Finally, we read part 3 of Zara Barrie’s series about her journey through pain, self-medication, and recovery.
In this post, Zara ends her story of how she could forgive herself and experience true freedom.
Anyway, in today’s post you will learn the importance of forgiving yourself and letting go of shame. Possessing your truth and your story IS freedom, as Zara says. So let’s get to that right away.
When I received the most precious gem of truth, it was offered to me in life on planet Earth: feelings can’t kill you, running away from them can, my life, little by little, my life began to turn into something far more beautiful than I could ever have imagined.
With the help of a therapist with whom I felt safe and connected, I discovered life-changing magic that lives in every raw emotion. I’ve learned that feelings exist for a reason, other than simply tormenting us as we sweat and squirm through sleepless nights.
Sadness was the first feeling I looked into his eyes.
I’ve spent so many years numbing my grief with anything I could get my hands on: booze, drugs, obsessive calorie counting, empty sex, the list is endless – because I was so mortally afraid of what lived beneath it. But when our eyes first met, I realized that she was not the demon I had so fiercely feared. She was an angel! And she had extreme an important message to deliver to me. (As long as I indulged in it.)
So I indulged sad. I let the great waves of darkness wash my limbs. I cried. I cried so hard all my life the repressed tears that flowed from me. But most importantly, me spoke because of the sadness I felt. And as I talked about the pain I was suffering from, I began to discover why sadness had been rocking me in my heart all these years.
My heart was heavy with grief as dark, frightening things happened to me as a teenager that I stuffed into a box of locks that lived deep inside me. It was a sexual trauma that took away my innocence too soon. This memory that I worked so hard to erase from my brain was unusual … sad. And every time I felt sad – no matter what brought sadness on – I was thrown back into the embrace of my teenage trauma. And I never I wanted to go back to that place, so whenever I felt a crumb of sadness or vulnerability, I shut the fuck up. And running away from these feelings, not only would I risk my life – I also robbed myself of a life that was in harmony with who I was was.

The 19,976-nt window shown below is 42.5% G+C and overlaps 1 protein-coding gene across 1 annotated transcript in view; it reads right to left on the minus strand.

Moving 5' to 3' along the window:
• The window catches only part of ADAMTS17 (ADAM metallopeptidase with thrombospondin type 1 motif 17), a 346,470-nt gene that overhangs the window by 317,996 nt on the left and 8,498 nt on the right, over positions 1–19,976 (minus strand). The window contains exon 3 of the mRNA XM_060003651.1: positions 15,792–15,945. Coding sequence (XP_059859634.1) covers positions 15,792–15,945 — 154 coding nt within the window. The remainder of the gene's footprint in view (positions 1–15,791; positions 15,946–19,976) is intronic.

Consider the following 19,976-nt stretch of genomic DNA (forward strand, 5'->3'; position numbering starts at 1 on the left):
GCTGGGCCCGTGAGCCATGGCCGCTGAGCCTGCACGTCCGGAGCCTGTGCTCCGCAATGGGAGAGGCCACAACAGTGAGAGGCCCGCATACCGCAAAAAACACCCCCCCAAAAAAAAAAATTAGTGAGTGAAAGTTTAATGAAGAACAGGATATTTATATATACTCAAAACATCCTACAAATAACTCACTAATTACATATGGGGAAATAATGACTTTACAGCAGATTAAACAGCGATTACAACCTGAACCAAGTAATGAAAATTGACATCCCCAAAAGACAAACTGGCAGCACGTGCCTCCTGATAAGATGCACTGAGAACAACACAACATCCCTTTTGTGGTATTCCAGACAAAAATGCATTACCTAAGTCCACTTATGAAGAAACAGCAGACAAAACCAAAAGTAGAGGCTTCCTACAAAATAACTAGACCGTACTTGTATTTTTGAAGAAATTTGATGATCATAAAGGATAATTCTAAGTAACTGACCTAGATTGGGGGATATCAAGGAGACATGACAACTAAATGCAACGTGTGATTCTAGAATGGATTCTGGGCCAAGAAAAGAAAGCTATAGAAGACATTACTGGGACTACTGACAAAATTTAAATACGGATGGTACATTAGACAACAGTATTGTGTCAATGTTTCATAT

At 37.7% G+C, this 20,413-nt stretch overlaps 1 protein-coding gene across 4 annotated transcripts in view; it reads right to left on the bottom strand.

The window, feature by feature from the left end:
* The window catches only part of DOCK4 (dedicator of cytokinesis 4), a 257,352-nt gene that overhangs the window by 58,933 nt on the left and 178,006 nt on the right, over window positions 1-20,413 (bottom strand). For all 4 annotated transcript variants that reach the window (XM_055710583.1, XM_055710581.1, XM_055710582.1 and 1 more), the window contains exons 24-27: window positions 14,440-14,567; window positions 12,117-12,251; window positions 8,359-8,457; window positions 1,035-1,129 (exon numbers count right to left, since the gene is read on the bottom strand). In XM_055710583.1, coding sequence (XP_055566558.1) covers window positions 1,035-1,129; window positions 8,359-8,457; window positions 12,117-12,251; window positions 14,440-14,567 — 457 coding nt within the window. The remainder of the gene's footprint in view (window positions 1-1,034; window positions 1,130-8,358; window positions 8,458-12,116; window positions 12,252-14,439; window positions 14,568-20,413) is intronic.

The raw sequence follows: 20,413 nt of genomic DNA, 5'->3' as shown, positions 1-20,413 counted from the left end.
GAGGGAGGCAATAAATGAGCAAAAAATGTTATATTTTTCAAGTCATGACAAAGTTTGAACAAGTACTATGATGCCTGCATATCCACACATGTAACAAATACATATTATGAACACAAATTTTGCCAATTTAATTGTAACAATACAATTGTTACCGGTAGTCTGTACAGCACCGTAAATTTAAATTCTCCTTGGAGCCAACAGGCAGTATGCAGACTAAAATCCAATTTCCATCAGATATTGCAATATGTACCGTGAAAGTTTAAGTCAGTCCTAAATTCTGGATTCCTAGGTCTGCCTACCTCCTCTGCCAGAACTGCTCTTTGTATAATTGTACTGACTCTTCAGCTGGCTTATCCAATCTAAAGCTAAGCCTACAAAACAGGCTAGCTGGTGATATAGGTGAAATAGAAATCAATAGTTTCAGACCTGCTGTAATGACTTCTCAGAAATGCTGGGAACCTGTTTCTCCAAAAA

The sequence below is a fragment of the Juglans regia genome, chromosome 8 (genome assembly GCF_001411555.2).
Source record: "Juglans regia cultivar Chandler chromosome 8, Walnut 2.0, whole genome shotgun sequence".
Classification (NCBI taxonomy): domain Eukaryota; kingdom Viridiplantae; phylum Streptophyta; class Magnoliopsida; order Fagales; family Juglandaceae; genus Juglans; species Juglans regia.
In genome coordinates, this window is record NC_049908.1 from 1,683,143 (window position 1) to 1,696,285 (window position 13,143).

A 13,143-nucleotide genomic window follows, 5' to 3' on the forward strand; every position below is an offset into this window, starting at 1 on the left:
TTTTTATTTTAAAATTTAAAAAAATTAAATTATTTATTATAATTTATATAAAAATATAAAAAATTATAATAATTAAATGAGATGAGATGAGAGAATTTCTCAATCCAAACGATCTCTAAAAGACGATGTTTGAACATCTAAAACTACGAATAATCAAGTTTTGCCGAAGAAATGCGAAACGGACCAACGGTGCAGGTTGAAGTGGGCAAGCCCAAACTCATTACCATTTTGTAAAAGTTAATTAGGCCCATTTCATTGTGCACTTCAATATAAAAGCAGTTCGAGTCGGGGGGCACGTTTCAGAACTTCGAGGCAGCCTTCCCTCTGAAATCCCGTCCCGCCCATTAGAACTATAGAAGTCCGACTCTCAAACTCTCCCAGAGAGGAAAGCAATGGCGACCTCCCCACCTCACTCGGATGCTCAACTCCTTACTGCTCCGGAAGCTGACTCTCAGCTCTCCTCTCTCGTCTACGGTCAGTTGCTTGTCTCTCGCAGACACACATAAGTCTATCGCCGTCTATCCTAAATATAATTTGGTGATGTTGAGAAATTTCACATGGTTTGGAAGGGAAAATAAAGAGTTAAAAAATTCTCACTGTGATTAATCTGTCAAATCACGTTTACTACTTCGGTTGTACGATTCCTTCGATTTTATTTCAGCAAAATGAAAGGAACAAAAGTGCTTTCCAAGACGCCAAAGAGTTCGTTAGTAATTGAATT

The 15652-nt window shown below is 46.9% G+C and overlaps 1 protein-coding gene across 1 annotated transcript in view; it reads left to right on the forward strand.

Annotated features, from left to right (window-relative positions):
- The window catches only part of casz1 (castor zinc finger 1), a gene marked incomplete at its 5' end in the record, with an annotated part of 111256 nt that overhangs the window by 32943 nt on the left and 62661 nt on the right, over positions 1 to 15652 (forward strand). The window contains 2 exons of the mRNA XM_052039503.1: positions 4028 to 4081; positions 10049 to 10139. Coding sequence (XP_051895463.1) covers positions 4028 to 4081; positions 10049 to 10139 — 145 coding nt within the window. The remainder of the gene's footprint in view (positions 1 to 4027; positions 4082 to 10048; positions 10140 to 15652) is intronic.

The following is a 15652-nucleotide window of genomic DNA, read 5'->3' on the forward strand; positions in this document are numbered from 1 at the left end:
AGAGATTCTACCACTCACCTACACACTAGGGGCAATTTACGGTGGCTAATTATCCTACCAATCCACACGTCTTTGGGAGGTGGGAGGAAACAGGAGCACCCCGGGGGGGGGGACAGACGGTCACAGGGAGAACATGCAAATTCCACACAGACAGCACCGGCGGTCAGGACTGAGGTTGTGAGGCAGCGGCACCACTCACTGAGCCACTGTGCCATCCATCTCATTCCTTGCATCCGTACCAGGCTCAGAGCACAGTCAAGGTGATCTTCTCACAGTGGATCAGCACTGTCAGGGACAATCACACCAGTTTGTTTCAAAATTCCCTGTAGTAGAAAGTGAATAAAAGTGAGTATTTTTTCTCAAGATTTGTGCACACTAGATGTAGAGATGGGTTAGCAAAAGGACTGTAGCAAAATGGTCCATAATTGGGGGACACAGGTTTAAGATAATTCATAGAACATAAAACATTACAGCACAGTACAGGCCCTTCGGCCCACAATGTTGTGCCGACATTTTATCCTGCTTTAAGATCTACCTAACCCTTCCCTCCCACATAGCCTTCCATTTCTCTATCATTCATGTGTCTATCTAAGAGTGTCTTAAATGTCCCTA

I was born to create. Write. Perform. Connect with others through art. Part of what my grief was trying to tell me was, you need to live a creative life. And you can’t be creative if you’re a robot. (Trust me, baby, me tried).
Next, it was time to face my anxiety face to face. All my life I’ve been throwing him into the boxing ring with exhausting panic. And trust me. I’ve tried all the shit that wellness publications tell you to try. I meditated religiously. I practiced yoga. I got hooked on the crystals. None of which it succeeded. Because true wellness is based on one thing: the truth. You can’t juice cleanse trauma. You can’t meditate far on yourself. And for sure, no amount of dogs down will change your sexuality. (Damn, did I really try it). All of these wellness hacks can help you be safely grounded, but just like antidepressants, they don’t have the power to magically erase the ghosts that haunt and mock you every second of every day.
And my panic disorder, the one so acute that it made me fear the texture of the damn walls in my apartment – it was the result of not really owning my lesbian identity. I’ve been bisexual with friends for years, but I haven’t been honest with myself or anyone around me that I’m actually a one hundred percent lesbian princess.